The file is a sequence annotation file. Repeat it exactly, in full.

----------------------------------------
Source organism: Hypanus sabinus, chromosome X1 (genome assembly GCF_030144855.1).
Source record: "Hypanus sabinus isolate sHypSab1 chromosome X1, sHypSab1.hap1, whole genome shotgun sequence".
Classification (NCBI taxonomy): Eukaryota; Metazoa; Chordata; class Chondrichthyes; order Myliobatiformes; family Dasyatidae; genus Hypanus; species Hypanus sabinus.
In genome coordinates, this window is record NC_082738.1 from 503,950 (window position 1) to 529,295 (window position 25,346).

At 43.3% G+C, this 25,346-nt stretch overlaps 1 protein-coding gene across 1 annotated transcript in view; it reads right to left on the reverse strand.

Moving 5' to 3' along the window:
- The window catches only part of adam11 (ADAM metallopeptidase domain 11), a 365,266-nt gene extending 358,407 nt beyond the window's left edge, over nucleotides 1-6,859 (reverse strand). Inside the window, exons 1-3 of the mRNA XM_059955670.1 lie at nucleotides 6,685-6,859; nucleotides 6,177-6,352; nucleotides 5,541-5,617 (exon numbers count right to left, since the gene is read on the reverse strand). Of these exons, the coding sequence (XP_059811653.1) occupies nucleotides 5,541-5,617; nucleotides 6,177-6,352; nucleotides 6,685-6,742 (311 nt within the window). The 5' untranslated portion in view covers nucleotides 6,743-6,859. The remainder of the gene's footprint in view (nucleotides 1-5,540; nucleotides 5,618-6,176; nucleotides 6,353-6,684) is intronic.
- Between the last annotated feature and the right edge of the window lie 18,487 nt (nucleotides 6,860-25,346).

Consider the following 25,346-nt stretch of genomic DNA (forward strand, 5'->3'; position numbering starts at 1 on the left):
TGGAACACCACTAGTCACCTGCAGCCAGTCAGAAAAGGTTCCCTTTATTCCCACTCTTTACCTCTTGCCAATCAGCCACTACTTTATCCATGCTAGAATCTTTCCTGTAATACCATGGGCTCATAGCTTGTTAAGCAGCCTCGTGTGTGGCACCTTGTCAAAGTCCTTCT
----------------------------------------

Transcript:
Source organism: Hypanus sabinus, chromosome X1 (genome assembly GCF_030144855.1).
Source record: "Hypanus sabinus isolate sHypSab1 chromosome X1, sHypSab1.hap1, whole genome shotgun sequence".
Classification (NCBI taxonomy): Eukaryota; Metazoa; Chordata; class Chondrichthyes; order Myliobatiformes; family Dasyatidae; genus Hypanus; species Hypanus sabinus.
In genome coordinates, this window is record NC_082738.1 from 503,950 (window position 1) to 529,295 (window position 25,346).

At 43.3% G+C, this 25,346-nt stretch overlaps 1 protein-coding gene across 1 annotated transcript in view; it reads right to left on the reverse strand.

Moving 5' to 3' along the window:
- The window catches only part of adam11 (ADAM metallopeptidase domain 11), a 365,266-nt gene extending 358,407 nt beyond the window's left edge, over nucleotides 1-6,859 (reverse strand). Inside the window, exons 1-3 of the mRNA XM_059955670.1 lie at nucleotides 6,685-6,859; nucleotides 6,177-6,352; nucleotides 5,541-5,617 (exon numbers count right to left, since the gene is read on the reverse strand). Of these exons, the coding sequence (XP_059811653.1) occupies nucleotides 5,541-5,617; nucleotides 6,177-6,352; nucleotides 6,685-6,742 (311 nt within the window). The 5' untranslated portion in view covers nucleotides 6,743-6,859. The remainder of the gene's footprint in view (nucleotides 1-5,540; nucleotides 5,618-6,176; nucleotides 6,353-6,684) is intronic.
- Between the last annotated feature and the right edge of the window lie 18,487 nt (nucleotides 6,860-25,346).

Consider the following 25,346-nt stretch of genomic DNA (forward strand, 5'->3'; position numbering starts at 1 on the left):
TGGAACACCACTAGTCACCTGCAGCCAGTCAGAAAAGGTTCCCTTTATTCCCACTCTTTACCTCTTGCCAATCAGCCACTACTTTATCCATGCTAGAATCTTTCCTGTAATACCATGGGCTCATAGCTTGTTAAGCAGCCTCGTGTGTGGCACCTTGTCAAAGTCCTTCT